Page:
"Let's pretend that the Howard County Government had just issued a new guideline about a particular unit you needed to complete in school, and you got an official packet in your English class detailing the assignment. The packet states the assignment, why it needs to be completed, and what you need to do to fulfill the requirement. When you read through it you notice there's no due date. What do you do?"

My daughter stared at me. She had thought this was going to be a whole lot tougher.

"Ask the due date."

"Do you think you could say you you didn't have to do the assignment because the due date wasn't in the packet?"

Eye roll.

"No, I'd have to find out the due date. It would be my responsibility."

Just as I thought. And this child is the product of the Howard County School system, ladies and gentlemen.

Imagine my surprise when the very same school system gave this excuse in not cooperating with the County audit of the school system budget:

I just heard the HCPSS response to why they haven't given documents to auditors yet is because they weren't given a hard deadline so they aren't technically late or unresponsive yet. I find it hard to believe there was no timeline known. -- Lisa Markovitz, The People's Voice

If you follow that logic, any preventative shredding that may be going on out there on Route 108 is just fine too, since it's likely that no one expressly forbid it.

Really? They didn't know the due date?

We wouldn't allow our high school students to get away with that kind of an excuse.


Monday, September 12, 2016

Travel Stories

My husband's parents are often on the move. Between the two of them they are actors, directors, writers, artists, teachers. They are using their retirement to do more of what they love, and they go where the best work is. So each year finds them packing and unpacking suitcases in Ireland, Hong Kong, the U.S., and sometimes other countries as well.

Often when they arrive home they come bearing gifts: chocolate and a Belfast newspaper for my husband, a stylish piece of clothing for their granddaughter, something uniquely Irish for me. This time they brought a special gift to me from Belleek.


They had taken a few days at the end of their summer of performances to enjoy a bit of traditional vacation, and they visited the home of Belleek china in County Fermanagh.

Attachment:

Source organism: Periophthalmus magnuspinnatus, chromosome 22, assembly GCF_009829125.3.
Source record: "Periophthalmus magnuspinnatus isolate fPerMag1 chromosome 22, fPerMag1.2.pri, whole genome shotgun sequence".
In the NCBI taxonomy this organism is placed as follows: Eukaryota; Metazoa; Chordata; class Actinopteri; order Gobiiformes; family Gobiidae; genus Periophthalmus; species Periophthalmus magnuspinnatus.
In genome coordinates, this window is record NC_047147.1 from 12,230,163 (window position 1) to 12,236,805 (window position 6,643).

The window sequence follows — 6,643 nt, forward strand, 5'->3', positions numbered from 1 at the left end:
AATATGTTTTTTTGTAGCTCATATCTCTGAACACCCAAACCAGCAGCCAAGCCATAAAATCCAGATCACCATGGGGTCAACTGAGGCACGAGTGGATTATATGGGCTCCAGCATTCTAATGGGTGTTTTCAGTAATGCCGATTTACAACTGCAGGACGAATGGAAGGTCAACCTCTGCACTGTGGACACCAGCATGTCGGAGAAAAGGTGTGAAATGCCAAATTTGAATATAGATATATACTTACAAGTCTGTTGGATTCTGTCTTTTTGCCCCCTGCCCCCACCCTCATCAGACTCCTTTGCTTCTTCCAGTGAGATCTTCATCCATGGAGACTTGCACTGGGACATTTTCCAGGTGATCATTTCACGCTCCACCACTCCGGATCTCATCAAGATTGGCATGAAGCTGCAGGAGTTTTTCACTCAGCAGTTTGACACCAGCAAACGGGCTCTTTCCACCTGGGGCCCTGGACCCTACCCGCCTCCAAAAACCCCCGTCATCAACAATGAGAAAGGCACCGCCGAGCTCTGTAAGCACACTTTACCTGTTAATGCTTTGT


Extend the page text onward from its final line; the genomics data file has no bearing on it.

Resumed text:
What I love most about these two pieces is that they come with a story. Hearing Sam and Joan talk about their tour of the Belleek factory and describing how the china is made and painted gives this gift a special value to me. They told me about the woman who paints the little green flowers on and gets paid by the piece. "I could do it with my eyes closed," she told them.

Presents from a trip abroad are exciting, no doubt about that. But it's the presence of my in-laws after long months away that I look forward to. They come bearing stories, stories as only they can tell them, like that fellow who took them on the boat ride on Lough Erne and spoke so easily about "Mrs. Merkel and Mr. Obama" as though they were shopkeepers from the next town over.

There is nothing that replaces the value of a good story. And my in-laws tell the best ones. Our modern world gives us so many quick ways to exchange information but none of them can hold a candle to a good sit down with a cuppa and a chance to listen--truly listen--and catch up with those we love.




Sunday, September 11, 2016


I had something else planned for today but then I looked at the date. Instead I'm sharing this post by HoCoHouseHon. Written by Alice Marks on this day in 2013, it is as fresh as if it were written today. And that's sad.

When will we learn?



Saturday, September 10, 2016

Let's Get Moving

Maybe the reason I am having a hard time writing this morning is that I have a migraine bearing down behind my right eye. Or perhaps it's because the only topics that come to mind are school system related and I am just bound and determined not to give them more "air time" today. Come on, folks, try to keep yourselves out of the news, already!